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Posts Tagged ‘Alexandria VA’

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I am tired of tears and laughter,
And men that laugh and weep ;
Of what may come hereafter
For men that sow to reap :
I am weary of days and hours,
Blown buds of barren flowers,
Desires and dreams and powers
And everything but sleep.

Algernon Charles Swinburne, The Garden of Proserpine

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This is the last painting I finished from the group of work that is coming with me on my trip to Alexandria tomorrow, when I will be at the Principle Gallery for my annual Gallery Talk. which begins at 1 PM. I call this painting, which is an 8″ by 24″ canvas, At the End of Time.

This was a trying painting for me. It just never felt right through the whole process and at several points I was ready to trash it. But there was something in it that kept me at it, something that wouldn’t let me just black it out and build anew. It wasn’t until it was 99% complete that it suddenly transformed into a living, breathing piece with its own vitality.

I went from hating this piece to a point where I haven’t been able to look away from it for the last few days.

It seems to have a message and a sense of weary finality. The words of Swinburnes The Garden of Prosperine, an excerpt of which is shown above, mesh beautifully with this image. At least, as I see it.

I am not going to fully describe how I see this now. I don’t want to taint your own impression of this painting, if I haven’t already done so by now.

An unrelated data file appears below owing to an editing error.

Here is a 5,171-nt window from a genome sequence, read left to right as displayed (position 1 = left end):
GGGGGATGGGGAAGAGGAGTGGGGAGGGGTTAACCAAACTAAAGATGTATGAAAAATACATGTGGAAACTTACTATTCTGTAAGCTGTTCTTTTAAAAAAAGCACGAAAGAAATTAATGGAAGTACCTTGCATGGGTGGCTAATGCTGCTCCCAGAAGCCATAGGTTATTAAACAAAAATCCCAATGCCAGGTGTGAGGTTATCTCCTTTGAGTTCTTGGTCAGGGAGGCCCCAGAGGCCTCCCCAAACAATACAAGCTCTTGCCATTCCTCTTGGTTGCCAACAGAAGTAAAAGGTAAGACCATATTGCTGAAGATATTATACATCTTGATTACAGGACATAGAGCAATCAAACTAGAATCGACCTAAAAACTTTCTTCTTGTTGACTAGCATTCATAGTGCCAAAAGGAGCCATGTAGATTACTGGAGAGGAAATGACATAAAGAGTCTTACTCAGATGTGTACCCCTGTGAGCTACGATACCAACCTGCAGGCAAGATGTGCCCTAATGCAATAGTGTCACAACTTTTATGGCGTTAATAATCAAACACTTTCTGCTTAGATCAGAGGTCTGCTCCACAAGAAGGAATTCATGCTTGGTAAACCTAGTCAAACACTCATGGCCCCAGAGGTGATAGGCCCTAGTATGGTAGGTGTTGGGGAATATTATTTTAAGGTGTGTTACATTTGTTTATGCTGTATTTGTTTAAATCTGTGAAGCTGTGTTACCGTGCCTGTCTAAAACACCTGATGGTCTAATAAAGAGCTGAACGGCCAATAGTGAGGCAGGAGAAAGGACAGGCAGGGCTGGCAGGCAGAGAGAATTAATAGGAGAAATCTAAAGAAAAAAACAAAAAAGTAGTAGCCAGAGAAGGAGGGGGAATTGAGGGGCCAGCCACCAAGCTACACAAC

Maybe if you come to the Gallery Talk tomorrow and ask me, I will tell you the personal meaning behind some of the elements in this piece. We’ll see.

But please feel free to come to the Gallery Talk tomorrow, Saturday, September 21, at the Principle Gallery in Alexandria, VA. It starts at 1 PM and after about an hour which includes some talking, assorted questions and answers, a few laughs, a couple of feats of strength, a brief operatic solo and a little soft shoe, I will be giving away some stuff, including the painting Light Emanation. Plus there are some what you might call neat parting gifts and there may or may not be an additional painting awarded.

You will have to come to find out. I am not saying for sure.

Wink wink, nudge nudge.

Seriously, hope you can make it. I advise you to get there early to beat the crowd, claim a seat and enter the drawing. We can fill the time with a little pre-Talk chat, if you like.

 

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Well, this was a tough decision.

I finally chose the painting to be given away at my Gallery Talk at the Principle Gallery this coming Saturday. It’s Light Emanation, a 16″ by 20″ painting on canvas that has plenty of real meaning for me, always making me stop to consider it when I come across it. It’s a strong and distinct piece, one that is a deserving choice.

I can tell because it hurts to let it go.

Hope you’ll come out to the Principle Gallery this Saturday, September 21, for your chance to win this painting. The Talk begins at 1 PM. I suggest getting there a  little early to secure your seat and get signed in to win. I want to add that there is an additional surprise for this Talk that I will not be disclosing here on the blog. You will have to come to see it but I will say that it is well worth coming for. So, try to make it if you can!

Below is the blog entry I wrote about Light Emanation a few years back:

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We are not separated from spirit, we are in it.

Plotinus